How High Fuel Prices Are Affecting Freight Brokers
A year ago, the average national price per gallon for diesel fuel was $3.083. Today, that number sits at $5.029, and for small freight brokers, these price hikes are causing major headaches. What does this mean for insurance agents? Well, freight brokers must purchase a surety bond and both liability and cargo insurance. Therefore, tremors in the shipping industry affect both the brokers themselves and the agents who supply them with their insurance policies. This article provides insurance agents with everything they need to know about how high diesel fuel prices are affecting their freight broker customers.
What is a Freight Broker?
A freight broker is a person that acts as an intermediary between the shipper (entity needing to move cargo from point A to B) and the carrier (entity that owns the vehicles needed to transport the cargo). The shipper relays their transportation needs to the broker, who then searches their network for the carrier best able to assist them.
Understanding Trucking Rates
Freight is more expensive to transport when fuel prices are high, causing carriers and brokers to raise their rates. Trucking rates are broken up into two categories: Linehaul Rate and Fuel Surcharge. The linehaul rate represents the carrier’s shipping costs and is calculated on a cost-per-mile basis. The fuel surcharge accounts for the changes in fuel prices from the time the order is placed to its delivery. When fuel prices rise rapidly, shippers face higher fuel surcharges.
The problem for carriers is that fuel surcharges are generally paid upwards of 30 days from when a load is shipped. So if the price of diesel increases by $1.10 a gallon in two weeks, as it did following Russia’s invasion of Ukraine, then carriers are left having to eat those extra costs until they are paid. To make matters worse, most fuel surcharges are calculated based on the price of fuel a week ago, furthering the carrier’s losses when prices are particularly volatile. Situations such as these can leave smaller carriers with limited working capital in the interim.
***Nearly all trucks used for shipping contain diesel engines. Therefore, fuel surcharges are calculated based on the price of diesel fuel and not gasoline.
Access to Less Trucks
So what happens when carriers can no longer keep up with rising costs? They go out of business or park their trucks until conditions improve. When carriers exit the market, brokers have access to fewer trucks, and when brokers have access to fewer trucks, competition arises between brokerages. Big brokers generally don’t have an issue securing trucks, as they have more freight and, therefore, more leverage with carriers. Smaller brokers most often struggle in this environment, as it becomes harder and harder for them to find carriers that can move their freight.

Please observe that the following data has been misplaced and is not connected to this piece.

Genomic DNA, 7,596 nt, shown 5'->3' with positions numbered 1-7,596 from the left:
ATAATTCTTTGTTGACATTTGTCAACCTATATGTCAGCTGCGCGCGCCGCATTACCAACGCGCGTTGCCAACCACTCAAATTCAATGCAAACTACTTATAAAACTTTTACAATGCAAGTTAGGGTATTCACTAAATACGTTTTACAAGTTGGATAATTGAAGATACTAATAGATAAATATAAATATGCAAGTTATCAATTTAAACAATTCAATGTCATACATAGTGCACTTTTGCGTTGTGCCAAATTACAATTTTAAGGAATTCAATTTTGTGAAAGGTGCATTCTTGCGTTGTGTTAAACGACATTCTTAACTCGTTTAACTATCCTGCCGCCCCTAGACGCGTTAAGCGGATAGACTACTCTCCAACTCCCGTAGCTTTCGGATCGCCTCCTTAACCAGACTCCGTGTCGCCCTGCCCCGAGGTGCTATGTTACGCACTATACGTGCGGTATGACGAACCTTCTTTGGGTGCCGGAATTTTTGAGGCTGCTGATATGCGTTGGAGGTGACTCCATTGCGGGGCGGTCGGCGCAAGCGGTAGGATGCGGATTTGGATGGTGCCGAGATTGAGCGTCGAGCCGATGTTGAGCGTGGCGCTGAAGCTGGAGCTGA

Negotiating with Shippers
Most shippers are highly averse to rate increases, after all, they have their own margins that need to be considered. This often results in increases in fuel prices outpacing the rates shippers are willing to pay, leaving brokers and carriers to bear the brunt of costs. Why is this the case? Well, smaller brokers simply don’t have enough leverage to negotiate higher shipping rates. If the shipper isn’t satisfied with the rate a broker is offering, they’ll search the market for a lower price.
Cutting out the Middleman
Good freight brokers make the shipping process easy for both carriers and shippers. They serve as a marketing arm for the carrier and supply them with business while also handling rate shopping and providing increased flexibility to the shipper. However, due to high markup costs and small brokers’ inability to negotiate accurate fuel surcharges, some carriers choose to cut out the middleman and work directly with shippers when fuel prices are high. This further decreases the broker’s carrier network, which can significantly impact their ability to find competitive rates for shippers.
The Bottom Line
Rising fuel prices can present freight brokers with significant challenges. However, most brokers are well aware that the industry can be tumultuous and are able to weather the worst effects of rising fuel prices, at least in the short term. Insurance agents should prepare for the possibility that new brokers will be deterred from entering the market until fuel prices fall and shipping costs decrease.
How Can an Insurance Agent Obtain a Surety Bond?
BondExchange makes obtaining surety bonds easy. Simply login to your account, select the state the bond is needed in and use our keyword search to find the “contract” bond in our database. Don’t have a login? Enroll now and let us help you satisfy your customers’ needs. Our friendly underwriting staff is available by phone (800) 438-1162 , email or chat from 7:30 AM to 7:00 PM EST to assist you.
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